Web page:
State library group honors local senator

From Daily Democrat

“On Saturday, the California Library Association bestowed a rare honor on Senator Lois Wolk. For the only the second time in two decades, they gave an award for “Outstanding Legislative Achievement.” This special award intends to recognize Senator Wolk’s entire body of work and leadership on behalf of California libraries. Senator Lois Wolk was a tenacious, tireless advocate for all Californians who use and love our libraries.”

SF Library owed $4.5M in overdue fines; amnesty period proposed

From The San Francisco Examiner

” San Francisco Library officials have their eyes on the more than $4.5 million of fines accumulated from overdue books.But library patrons with overdue materials — there are about 150,000 of them — needn’t worry about having to fork over wads of cash.The San Francisco Library intends to offer an amnesty period when fines would be forgiven if books are returned between Jan. 3 and Feb. 14. It’s been eight years since the previous amnesty period.More than 55,000 library users have had their check-out privileges revoked because they owe at least $10.01, the threshold for when book borrowing privileges are suspended. The Board of Supervisors is expected to approve the amnesty period on Nov. 15.Amid San Francisco’s share of affordability challenges like high rents, library fines raise questions of equity.”

Downtown San Diego Library Opens A Bike Kitchen


” Bob Surratt and Kate Cowper have formed an unlikely partnership.Surratt is a library assistant and Cowper is a bicycle mechanic at Hub and Spoke Cycleworks.Thanks to their efforts the downtown Central San Diego Library is now offering a Bike Kitchen — a free monthly bicycle repair day open to anyone with a bike, or an interest in learning about bikes.Bike Kitchen is a place where people can go to use tools, talk with volunteer mechanics and work on their bicycles.Cowper said the library’s tools are top notch and can fix anything.”

How to get on the Little Free Library party train in Pomona

From Daily Bulletin

” You’re forgiven if you mistake the 20-odd house-shaped wooden boxes for large mailboxes.But peek inside, and the mystery begins to unfold.The boxes are found across the city — in front of homes, in community gardens, a few community centers and at least one in a laundromat. They’re Little Free Libraries, and they’ve become a global movement.The concept is simple: Readers are encouraged to take a book and return a book, said David McElwain, who coordinates the Pomona Little Free Library effort.They promote literacy and a love of books in addition to serving as a meeting place where people can strike up conversations, McElwain said.”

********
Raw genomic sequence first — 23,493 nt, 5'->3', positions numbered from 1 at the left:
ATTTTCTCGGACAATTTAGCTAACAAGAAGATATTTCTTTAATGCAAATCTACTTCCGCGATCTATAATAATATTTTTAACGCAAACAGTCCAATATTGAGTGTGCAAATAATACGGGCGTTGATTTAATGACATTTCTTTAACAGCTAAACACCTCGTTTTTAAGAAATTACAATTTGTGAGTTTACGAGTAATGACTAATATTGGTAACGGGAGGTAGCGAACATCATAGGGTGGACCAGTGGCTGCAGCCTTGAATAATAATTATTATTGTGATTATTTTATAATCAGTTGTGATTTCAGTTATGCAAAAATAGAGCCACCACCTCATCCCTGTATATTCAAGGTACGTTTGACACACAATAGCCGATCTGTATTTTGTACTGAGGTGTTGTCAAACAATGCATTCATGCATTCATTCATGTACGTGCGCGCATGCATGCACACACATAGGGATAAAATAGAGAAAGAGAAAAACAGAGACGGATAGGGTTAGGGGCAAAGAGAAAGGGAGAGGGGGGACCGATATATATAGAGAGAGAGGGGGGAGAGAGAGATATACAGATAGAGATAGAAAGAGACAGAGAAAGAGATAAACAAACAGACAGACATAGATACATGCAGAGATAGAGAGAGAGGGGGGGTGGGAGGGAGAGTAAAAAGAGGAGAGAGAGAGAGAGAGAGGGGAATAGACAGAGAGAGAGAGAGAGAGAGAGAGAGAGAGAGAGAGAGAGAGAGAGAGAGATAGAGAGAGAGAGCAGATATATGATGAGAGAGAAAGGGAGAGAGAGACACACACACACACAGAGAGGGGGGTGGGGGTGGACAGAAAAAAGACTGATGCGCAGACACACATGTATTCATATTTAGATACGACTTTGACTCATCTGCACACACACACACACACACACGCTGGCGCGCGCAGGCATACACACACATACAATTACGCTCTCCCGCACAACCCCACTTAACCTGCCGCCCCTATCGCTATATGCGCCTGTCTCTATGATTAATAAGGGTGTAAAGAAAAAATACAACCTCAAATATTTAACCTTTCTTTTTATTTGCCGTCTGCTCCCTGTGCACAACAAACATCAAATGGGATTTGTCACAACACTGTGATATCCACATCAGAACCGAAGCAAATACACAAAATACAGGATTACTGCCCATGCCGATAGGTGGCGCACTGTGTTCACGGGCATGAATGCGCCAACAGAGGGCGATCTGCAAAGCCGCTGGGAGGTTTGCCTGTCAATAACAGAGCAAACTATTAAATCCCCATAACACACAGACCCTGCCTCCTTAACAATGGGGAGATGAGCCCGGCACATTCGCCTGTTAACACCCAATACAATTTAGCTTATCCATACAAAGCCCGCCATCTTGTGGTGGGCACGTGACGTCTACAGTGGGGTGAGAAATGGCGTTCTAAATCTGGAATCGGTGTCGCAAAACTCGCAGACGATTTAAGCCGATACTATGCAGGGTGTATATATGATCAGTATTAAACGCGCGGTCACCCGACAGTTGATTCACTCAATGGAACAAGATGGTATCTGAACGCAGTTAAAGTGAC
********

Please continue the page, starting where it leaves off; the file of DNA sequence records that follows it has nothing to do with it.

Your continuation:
Three Sonoma County libraries will lend books

From San Francisco Bay Area News

” Three Sonoma County libraries will be lending more than books starting Tuesday.The Guerneville, Sebastopol and Central Santa Rosa branches will have do-it-yourself tool kits that promote water and energy saving.The six-month pilot project is modeled after a successful program in Santa Clara County. Library cardholders will be able to check out the kits at the three branches for up to three weeks.The kits have information on weather-stripping windows and doors, monitoring electricity use, finding water leaks, switching to LED light bulbs and other home upgrade projects.”

Three Sonoma County libraries will lend books

San Joaquin County-Stockton: Inspirational libraries

From Recordnet

“When the grant was first awarded, photographer Robert Dawson and his wife, Ellen Manchester, saw it as an assignment.They would chronicle the library and literacy efforts in San Joaquin County and Stockton, almost like an annual report, Manchester said.Two years later, in 2016, Dawson said the project had morphed into something much bigger than the Library & Literacy Foundation for San Joaquin County, which sought the grant, ever anticipated.The San Francisco-based couple knew that Stockton was reportedly one of the least-literate places in the country. It wasn’t enough to show the libraries and schools where people were reading or learning to read. For Dawson, it meant showing the broader community, the economic conditions that impact a community’s literacy.”

Michelle Perera is Pasadena’s New Library Department Director

From Pasadena Now

” City Manager Steve Mermell announced Friday he has appointed Michelle Perera as the new Director of the Pasadena Public Library and Information Services Department.
Perera comes to Pasadena from the City of Rancho Cucamonga where she has been the city’s Library Director for the past two years. Perera assumes her new duties in Pasadena effective December 19, 2016.Perera will oversee a department of 108 full-time employees and an annual budget of about $14 million. The department,, currently includes the Central Library and nine branches, collectively serving about 1.2 million people per year and about 500,000 online customers. With more than 2,300 on-site programs, free WiFi services and an extensive collection of printed books, periodicals, media and cloud-based eBooks, the Pasadena Public Library serves as a life-long learning center and cultural beacon for the greater Pasadena community.”